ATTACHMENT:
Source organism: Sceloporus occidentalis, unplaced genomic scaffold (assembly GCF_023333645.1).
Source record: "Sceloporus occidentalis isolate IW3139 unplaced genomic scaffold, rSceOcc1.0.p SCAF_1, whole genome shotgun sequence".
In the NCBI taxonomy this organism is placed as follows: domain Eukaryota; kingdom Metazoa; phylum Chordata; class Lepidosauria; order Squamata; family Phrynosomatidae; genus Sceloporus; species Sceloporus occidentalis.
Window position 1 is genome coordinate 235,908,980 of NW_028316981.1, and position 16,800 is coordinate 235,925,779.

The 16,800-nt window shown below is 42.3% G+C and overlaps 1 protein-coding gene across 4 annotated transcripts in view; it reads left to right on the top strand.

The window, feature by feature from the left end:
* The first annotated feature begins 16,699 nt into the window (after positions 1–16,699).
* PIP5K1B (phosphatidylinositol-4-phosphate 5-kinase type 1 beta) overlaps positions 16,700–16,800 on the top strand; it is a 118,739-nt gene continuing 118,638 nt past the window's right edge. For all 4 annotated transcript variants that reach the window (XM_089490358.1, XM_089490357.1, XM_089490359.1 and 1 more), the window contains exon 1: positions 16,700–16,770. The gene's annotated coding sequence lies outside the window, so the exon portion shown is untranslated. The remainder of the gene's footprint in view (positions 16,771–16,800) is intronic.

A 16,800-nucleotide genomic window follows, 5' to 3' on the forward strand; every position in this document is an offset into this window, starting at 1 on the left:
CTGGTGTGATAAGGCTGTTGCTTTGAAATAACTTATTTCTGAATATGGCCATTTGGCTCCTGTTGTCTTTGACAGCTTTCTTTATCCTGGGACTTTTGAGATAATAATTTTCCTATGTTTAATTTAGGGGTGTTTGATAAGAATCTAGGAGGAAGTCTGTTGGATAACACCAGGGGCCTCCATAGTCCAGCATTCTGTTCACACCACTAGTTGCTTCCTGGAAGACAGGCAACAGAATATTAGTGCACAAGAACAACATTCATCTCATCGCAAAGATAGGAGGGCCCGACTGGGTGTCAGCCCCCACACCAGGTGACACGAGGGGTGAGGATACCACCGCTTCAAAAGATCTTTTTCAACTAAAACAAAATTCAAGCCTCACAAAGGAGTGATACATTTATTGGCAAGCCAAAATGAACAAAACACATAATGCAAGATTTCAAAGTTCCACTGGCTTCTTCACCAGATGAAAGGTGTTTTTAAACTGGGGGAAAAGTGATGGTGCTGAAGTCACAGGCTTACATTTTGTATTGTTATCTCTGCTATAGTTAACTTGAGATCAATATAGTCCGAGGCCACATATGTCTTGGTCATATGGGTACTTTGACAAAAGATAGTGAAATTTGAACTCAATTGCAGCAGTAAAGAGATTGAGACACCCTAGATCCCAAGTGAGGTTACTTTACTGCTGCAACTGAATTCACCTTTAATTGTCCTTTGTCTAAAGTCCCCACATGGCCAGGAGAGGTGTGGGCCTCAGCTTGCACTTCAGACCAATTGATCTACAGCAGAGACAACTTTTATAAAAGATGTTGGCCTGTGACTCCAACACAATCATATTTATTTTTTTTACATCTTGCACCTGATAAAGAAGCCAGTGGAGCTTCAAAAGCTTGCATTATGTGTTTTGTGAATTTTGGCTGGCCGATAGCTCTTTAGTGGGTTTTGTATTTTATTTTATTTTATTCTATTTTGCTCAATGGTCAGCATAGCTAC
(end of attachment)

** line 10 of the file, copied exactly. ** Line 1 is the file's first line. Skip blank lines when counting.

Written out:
CTGGTGTGATAAGGCTGTTGCTTTGAAATAACTTATTTCTGAATATGGCCATTTGGCTCCTGTTGTCTTTGACAGCTTTCTTTATCCTGGGACTTTTGAGATAATAATTTTCCTATGTTTAATTTAGGGGTGTTTGATAAGAATCTAGGAGGAAGTCTGTTGGATAACACCAGGGGCCTCCATAGTCCAGCATTCTGTTCACACCACTAGTTGCTTCCTGGAAGACAGGCAACAGAATATTAGTGCACAAGAACAACATTCATCTCATCGCAAAGATAGGAGGGCCCGACTGGGTGTCAGCCCCCACACCAGGTGACACGAGGGGTGAGGATACCACCGCTTCAAAAGATCTTTTTCAACTAAAACAAAATTCAAGCCTCACAAAGGAGTGATACATTTATTGGCAAGCCAAAATGAACAAAACACATAATGCAAGATTTCAAAGTTCCACTGGCTTCTTCACCAGATGAAAGGTGTTTTTAAACTGGGGGAAAAGTGATGGTGCTGAAGTCACAGGCTTACATTTTGTATTGTTATCTCTGCTATAGTTAACTTGAGATCAATATAGTCCGAGGCCACATATGTCTTGGTCATATGGGTACTTTGACAAAAGATAGTGAAATTTGAACTCAATTGCAGCAGTAAAGAGATTGAGACACCCTAGATCCCAAGTGAGGTTACTTTACTGCTGCAACTGAATTCACCTTTAATTGTCCTTTGTCTAAAGTCCCCACATGGCCAGGAGAGGTGTGGGCCTCAGCTTGCACTTCAGACCAATTGATCTACAGCAGAGACAACTTTTATAAAAGATGTTGGCCTGTGACTCCAACACAATCATATTTATTTTTTTTACATCTTGCACCTGATAAAGAAGCCAGTGGAGCTTCAAAAGCTTGCATTATGTGTTTTGTGAATTTTGGCTGGCCGATAGCTCTTTAGTGGGTTTTGTATTTTATTTTATTTTATTCTATTTTGCTCAATGGTCAGCATAGCTAC